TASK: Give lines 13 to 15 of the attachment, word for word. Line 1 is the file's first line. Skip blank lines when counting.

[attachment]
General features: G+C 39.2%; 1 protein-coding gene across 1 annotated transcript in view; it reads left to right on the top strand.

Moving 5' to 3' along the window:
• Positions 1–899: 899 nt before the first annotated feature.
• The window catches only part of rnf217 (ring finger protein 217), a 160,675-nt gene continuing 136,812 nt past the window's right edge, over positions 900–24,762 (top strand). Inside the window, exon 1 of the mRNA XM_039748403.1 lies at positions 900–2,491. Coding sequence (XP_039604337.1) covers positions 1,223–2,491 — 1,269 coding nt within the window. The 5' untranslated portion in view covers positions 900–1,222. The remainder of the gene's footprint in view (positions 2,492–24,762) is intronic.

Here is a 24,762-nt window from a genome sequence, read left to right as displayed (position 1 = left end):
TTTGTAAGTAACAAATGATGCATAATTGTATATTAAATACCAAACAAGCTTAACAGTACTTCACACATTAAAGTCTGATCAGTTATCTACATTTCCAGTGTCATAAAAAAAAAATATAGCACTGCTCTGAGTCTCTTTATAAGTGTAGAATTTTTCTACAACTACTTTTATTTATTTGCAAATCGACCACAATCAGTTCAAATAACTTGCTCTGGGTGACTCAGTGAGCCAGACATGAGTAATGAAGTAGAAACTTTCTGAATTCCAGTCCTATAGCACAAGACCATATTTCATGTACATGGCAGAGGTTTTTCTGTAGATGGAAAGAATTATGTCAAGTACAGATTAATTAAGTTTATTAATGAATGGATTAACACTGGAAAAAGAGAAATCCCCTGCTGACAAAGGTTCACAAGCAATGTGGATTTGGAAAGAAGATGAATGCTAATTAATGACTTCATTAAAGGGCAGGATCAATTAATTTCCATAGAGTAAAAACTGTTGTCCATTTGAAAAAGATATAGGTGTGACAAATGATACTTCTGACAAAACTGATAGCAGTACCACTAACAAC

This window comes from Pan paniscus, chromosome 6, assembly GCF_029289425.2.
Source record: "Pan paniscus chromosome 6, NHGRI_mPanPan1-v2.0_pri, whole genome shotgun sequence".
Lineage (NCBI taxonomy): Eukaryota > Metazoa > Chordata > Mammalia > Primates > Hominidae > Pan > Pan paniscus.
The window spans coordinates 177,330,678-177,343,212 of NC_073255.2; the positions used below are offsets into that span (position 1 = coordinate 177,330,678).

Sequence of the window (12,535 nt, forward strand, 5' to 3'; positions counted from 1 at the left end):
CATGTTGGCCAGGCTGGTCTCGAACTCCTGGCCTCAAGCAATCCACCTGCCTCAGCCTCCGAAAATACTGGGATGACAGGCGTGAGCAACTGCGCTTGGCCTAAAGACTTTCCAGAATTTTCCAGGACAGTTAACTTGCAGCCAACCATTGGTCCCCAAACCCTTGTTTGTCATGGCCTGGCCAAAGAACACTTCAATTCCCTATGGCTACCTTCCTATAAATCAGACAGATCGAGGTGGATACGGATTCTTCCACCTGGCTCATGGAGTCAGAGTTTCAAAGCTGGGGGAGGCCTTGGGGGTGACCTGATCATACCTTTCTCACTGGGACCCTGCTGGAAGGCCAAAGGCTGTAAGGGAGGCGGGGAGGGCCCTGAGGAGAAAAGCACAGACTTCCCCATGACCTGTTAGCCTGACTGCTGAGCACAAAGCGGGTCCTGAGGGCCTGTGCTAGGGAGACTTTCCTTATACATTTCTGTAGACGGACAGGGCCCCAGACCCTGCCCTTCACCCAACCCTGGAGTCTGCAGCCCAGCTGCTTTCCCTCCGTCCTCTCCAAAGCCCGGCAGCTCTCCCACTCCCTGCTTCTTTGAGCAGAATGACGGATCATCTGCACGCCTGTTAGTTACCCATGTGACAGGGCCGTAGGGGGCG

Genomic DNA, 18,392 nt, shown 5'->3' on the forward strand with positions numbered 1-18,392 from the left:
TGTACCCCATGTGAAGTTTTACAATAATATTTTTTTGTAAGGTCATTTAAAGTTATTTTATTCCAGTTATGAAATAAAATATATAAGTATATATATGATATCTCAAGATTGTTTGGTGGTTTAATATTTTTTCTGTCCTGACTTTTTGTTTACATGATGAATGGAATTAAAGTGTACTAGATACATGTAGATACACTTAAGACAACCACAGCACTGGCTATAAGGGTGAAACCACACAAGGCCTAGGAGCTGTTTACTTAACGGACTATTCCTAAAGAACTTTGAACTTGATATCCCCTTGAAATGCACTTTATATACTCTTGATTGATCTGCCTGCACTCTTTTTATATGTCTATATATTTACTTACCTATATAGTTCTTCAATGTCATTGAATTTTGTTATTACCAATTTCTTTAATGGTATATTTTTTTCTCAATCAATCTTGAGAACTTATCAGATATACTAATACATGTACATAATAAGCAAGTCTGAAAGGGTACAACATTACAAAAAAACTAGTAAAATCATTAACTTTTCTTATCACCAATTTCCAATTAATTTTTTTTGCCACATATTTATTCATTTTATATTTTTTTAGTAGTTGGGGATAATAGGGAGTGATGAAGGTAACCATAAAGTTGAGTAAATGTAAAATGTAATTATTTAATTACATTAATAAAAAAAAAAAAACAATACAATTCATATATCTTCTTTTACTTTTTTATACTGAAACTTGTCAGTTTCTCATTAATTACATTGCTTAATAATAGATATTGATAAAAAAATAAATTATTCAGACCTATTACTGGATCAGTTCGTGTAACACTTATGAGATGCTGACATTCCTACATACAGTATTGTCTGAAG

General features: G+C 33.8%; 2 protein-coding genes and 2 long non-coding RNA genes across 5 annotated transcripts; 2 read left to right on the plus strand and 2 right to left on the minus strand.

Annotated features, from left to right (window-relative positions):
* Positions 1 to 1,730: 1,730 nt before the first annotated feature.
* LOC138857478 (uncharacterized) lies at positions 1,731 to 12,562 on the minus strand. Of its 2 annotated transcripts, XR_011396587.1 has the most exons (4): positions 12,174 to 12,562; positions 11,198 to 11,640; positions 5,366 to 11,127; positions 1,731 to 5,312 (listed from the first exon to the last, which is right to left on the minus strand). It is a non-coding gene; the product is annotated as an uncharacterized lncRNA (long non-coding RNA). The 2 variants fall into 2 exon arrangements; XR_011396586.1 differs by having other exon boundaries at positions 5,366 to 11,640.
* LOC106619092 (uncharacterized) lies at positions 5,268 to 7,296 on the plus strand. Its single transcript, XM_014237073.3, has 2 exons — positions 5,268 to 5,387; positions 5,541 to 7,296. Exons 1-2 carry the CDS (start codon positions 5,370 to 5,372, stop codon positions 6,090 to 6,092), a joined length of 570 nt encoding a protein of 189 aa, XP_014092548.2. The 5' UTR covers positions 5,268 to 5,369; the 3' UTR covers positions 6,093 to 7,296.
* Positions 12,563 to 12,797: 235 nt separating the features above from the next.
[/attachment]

Genomic DNA, 18,392 nt, shown 5'->3' on the forward strand with positions numbered 1-18,392 from the left:
TGTACCCCATGTGAAGTTTTACAATAATATTTTTTTGTAAGGTCATTTAAAGTTATTTTATTCCAGTTATGAAATAAAATATATAAGTATATATATGATATCTCAAGATTGTTTGGTGGTTTAATATTTTTTCTGTCCTGACTTTTTGTTTACATGATGAATGGAATTAAAGTGTACTAGATACATGTAGATACACTTAAGACAACCACAGCACTGGCTATAAGGGTGAAACCACACAAGGCCTAGGAGCTGTTTACTTAACGGACTATTCCTAAAGAACTTTGAACTTGATATCCCCTTGAAATGCACTTTATATACTCTTGATTGATCTGCCTGCACTCTTTTTATATGTCTATATATTTACTTACCTATATAGTTCTTCAATGTCATTGAATTTTGTTATTACCAATTTCTTTAATGGTATATTTTTTTCTCAATCAATCTTGAGAACTTATCAGATATACTAATACATGTACATAATAAGCAAGTCTGAAAGGGTACAACATTACAAAAAAACTAGTAAAATCATTAACTTTTCTTATCACCAATTTCCAATTAATTTTTTTTGCCACATATTTATTCATTTTATATTTTTTTAGTAGTTGGGGATAATAGGGAGTGATGAAGGTAACCATAAAGTTGAGTAAATGTAAAATGTAATTATTTAATTACATTAATAAAAAAAAAAAAACAATACAATTCATATATCTTCTTTTACTTTTTTATACTGAAACTTGTCAGTTTCTCATTAATTACATTGCTTAATAATAGATATTGATAAAAAAATAAATTATTCAGACCTATTACTGGATCAGTTCGTGTAACACTTATGAGATGCTGACATTCCTACATACAGTATTGTCTGAAG

General features: G+C 33.8%; 2 protein-coding genes and 2 long non-coding RNA genes across 5 annotated transcripts; 2 read left to right on the plus strand and 2 right to left on the minus strand.